In a decision that is drawing widespread criticism from ethicists, a Netherlands medical committee has changed its code of practice to allow doctors to slip sedatives into the food or drink of patients with dementia before they are euthanized so as to prevent them from becoming “disturbed, agitated or aggressive.”
The change in rules by the Netherlands review committee for euthanasia comes after the country’s Supreme Court ruled in April that a doctor who carried out assisted suicide on a 74-year-old patient with Alzheimer’s did not commit murder by placing a sedative into the patient’s coffee.
The patient woke up and had to be held down by her daughter and husband, the BBC reported. The patient previously had written a statement saying she “wanted to be euthanized before entering a care home, but adding that she wanted to decide ‘while still in my senses and when I think the time is right,’” the BBC said.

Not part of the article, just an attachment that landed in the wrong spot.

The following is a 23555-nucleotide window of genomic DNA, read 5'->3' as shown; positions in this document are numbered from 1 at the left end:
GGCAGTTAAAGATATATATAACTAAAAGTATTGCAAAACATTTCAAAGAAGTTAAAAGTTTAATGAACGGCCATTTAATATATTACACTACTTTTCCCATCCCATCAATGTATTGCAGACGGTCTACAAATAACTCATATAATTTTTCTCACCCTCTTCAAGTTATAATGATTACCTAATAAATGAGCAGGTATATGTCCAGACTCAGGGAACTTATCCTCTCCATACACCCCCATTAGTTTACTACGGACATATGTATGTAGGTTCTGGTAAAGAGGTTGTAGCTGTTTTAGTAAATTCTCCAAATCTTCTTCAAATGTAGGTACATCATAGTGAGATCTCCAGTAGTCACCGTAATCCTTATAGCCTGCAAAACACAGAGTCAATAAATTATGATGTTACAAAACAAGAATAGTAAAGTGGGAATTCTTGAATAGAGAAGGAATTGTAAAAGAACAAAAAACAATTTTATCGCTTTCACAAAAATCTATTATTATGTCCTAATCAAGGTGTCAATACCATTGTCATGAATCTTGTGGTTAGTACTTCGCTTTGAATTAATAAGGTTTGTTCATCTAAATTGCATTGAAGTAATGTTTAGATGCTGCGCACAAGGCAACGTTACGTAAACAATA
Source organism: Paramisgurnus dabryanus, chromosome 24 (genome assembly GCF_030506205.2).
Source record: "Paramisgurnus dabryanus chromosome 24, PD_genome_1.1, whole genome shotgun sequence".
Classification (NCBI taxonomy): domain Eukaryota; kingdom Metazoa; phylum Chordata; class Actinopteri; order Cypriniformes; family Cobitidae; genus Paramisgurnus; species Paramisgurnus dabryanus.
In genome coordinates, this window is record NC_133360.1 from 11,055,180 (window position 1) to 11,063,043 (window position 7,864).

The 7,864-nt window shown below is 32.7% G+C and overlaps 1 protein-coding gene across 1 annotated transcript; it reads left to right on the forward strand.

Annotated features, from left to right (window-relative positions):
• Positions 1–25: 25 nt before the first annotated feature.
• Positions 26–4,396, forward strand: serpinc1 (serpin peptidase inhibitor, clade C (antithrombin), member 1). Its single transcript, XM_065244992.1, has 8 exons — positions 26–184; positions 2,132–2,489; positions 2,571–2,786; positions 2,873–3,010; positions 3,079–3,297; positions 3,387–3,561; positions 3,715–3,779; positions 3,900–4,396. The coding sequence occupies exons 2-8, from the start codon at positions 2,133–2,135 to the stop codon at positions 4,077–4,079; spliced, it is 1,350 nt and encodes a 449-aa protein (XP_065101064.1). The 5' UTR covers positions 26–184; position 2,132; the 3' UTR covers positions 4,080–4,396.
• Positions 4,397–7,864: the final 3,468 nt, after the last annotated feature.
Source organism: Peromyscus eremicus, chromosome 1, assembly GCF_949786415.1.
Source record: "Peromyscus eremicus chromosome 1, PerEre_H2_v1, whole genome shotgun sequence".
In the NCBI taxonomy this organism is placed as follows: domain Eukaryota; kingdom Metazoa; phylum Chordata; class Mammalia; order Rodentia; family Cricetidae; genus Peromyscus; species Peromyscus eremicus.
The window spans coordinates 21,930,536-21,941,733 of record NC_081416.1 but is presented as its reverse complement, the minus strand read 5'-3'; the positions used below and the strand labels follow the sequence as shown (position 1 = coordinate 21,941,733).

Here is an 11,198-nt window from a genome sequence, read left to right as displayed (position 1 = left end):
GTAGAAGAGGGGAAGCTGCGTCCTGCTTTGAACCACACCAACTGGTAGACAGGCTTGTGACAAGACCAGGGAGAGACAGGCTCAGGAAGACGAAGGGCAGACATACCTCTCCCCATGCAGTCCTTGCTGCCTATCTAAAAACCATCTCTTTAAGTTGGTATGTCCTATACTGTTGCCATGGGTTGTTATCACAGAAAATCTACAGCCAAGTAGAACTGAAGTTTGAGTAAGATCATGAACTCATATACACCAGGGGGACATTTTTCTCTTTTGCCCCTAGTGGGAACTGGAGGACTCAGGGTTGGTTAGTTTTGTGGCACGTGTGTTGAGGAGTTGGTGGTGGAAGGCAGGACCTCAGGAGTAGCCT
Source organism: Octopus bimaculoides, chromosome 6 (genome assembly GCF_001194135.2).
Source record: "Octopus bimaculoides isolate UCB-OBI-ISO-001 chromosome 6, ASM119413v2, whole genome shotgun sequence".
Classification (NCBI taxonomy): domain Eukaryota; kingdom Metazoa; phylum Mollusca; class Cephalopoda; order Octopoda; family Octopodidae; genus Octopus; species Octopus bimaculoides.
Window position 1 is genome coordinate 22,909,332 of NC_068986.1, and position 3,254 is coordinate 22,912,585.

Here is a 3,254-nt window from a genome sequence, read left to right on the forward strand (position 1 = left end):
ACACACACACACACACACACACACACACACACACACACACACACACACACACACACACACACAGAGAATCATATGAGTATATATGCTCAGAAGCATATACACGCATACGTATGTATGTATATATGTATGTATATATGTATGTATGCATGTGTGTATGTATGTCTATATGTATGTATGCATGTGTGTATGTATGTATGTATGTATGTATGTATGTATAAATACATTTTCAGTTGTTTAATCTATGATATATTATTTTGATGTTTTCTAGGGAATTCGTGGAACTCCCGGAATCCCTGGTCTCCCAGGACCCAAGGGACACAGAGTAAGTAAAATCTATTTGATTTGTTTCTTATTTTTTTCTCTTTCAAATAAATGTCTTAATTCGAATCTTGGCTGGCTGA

The new rules say it “is not necessary for the doctor to agree with the patient the time or manner in which euthanasia will be given,” according to The Guardian.
Jacob Kohnstamm, the chairman of the euthanasia review committee, said doctors “now have less to worry about putting their necks in a noose with euthanasia. They need less fear of justice. Or for the review committee.”
But many doctors and ethicists disagree with the concept. More than 200 Dutch doctors previously signed an ad saying they opposed the idea of “secretly” sedating patients in order to euthanize them, The Guardian said.
Ethicist Wesley J. Smith criticized the new rule, saying a doctor should not be able to decide “why and when” a patient dies.
“This is par for the Dutch course,” Smith wrote at NationalReview.com. “The response to an egregious abuse isn’t to rein in illegal practice and stop further wrongdoing but expand and legalize it and make it right.
“Once a society accepts killing as an acceptable response to human suffering,” Smith wrote, “there are no outer boundaries limiting where the killing will ultimately go. Those with eyes to see, let them see.”
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Michael Foust has covered the intersection of faith and news for 20 years. His stories have appeared in Baptist Press, Christianity Today, The Christian Post, the Leaf-Chronicle, the Toronto Star and the Knoxville News-Sentinel.